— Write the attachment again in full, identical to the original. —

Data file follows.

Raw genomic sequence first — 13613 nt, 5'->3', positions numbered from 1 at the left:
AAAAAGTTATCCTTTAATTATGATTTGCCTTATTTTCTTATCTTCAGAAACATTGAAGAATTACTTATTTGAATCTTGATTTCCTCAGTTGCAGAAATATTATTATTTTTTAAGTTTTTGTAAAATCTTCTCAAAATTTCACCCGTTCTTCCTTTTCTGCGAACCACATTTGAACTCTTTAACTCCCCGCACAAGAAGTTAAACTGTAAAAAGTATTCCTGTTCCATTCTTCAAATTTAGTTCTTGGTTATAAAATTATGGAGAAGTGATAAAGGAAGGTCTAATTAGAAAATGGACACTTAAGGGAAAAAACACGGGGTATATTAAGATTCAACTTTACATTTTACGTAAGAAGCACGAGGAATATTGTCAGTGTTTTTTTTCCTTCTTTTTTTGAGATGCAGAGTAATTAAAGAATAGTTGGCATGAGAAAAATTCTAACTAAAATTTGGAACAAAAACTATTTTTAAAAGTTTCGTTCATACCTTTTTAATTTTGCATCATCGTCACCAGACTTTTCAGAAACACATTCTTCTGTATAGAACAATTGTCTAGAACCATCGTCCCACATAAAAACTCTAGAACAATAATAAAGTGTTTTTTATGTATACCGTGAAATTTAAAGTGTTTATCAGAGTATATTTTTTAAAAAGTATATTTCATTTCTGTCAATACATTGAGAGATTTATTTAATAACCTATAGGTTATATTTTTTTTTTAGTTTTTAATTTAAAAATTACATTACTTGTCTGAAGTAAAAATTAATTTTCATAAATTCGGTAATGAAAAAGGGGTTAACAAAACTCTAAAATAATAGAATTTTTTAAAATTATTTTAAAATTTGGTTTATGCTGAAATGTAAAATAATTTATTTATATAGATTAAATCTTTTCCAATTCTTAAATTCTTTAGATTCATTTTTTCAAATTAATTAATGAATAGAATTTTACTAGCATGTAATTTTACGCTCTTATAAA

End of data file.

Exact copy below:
Raw genomic sequence first — 13613 nt, 5'->3', positions numbered from 1 at the left:
AAAAAGTTATCCTTTAATTATGATTTGCCTTATTTTCTTATCTTCAGAAACATTGAAGAATTACTTATTTGAATCTTGATTTCCTCAGTTGCAGAAATATTATTATTTTTTAAGTTTTTGTAAAATCTTCTCAAAATTTCACCCGTTCTTCCTTTTCTGCGAACCACATTTGAACTCTTTAACTCCCCGCACAAGAAGTTAAACTGTAAAAAGTATTCCTGTTCCATTCTTCAAATTTAGTTCTTGGTTATAAAATTATGGAGAAGTGATAAAGGAAGGTCTAATTAGAAAATGGACACTTAAGGGAAAAAACACGGGGTATATTAAGATTCAACTTTACATTTTACGTAAGAAGCACGAGGAATATTGTCAGTGTTTTTTTTCCTTCTTTTTTTGAGATGCAGAGTAATTAAAGAATAGTTGGCATGAGAAAAATTCTAACTAAAATTTGGAACAAAAACTATTTTTAAAAGTTTCGTTCATACCTTTTTAATTTTGCATCATCGTCACCAGACTTTTCAGAAACACATTCTTCTGTATAGAACAATTGTCTAGAACCATCGTCCCACATAAAAACTCTAGAACAATAATAAAGTGTTTTTTATGTATACCGTGAAATTTAAAGTGTTTATCAGAGTATATTTTTTAAAAAGTATATTTCATTTCTGTCAATACATTGAGAGATTTATTTAATAACCTATAGGTTATATTTTTTTTTTAGTTTTTAATTTAAAAATTACATTACTTGTCTGAAGTAAAAATTAATTTTCATAAATTCGGTAATGAAAAAGGGGTTAACAAAACTCTAAAATAATAGAATTTTTTAAAATTATTTTAAAATTTGGTTTATGCTGAAATGTAAAATAATTTATTTATATAGATTAAATCTTTTCCAATTCTTAAATTCTTTAGATTCATTTTTTCAAATTAATTAATGAATAGAATTTTACTAGCATGTAATTTTACGCTCTTATAAA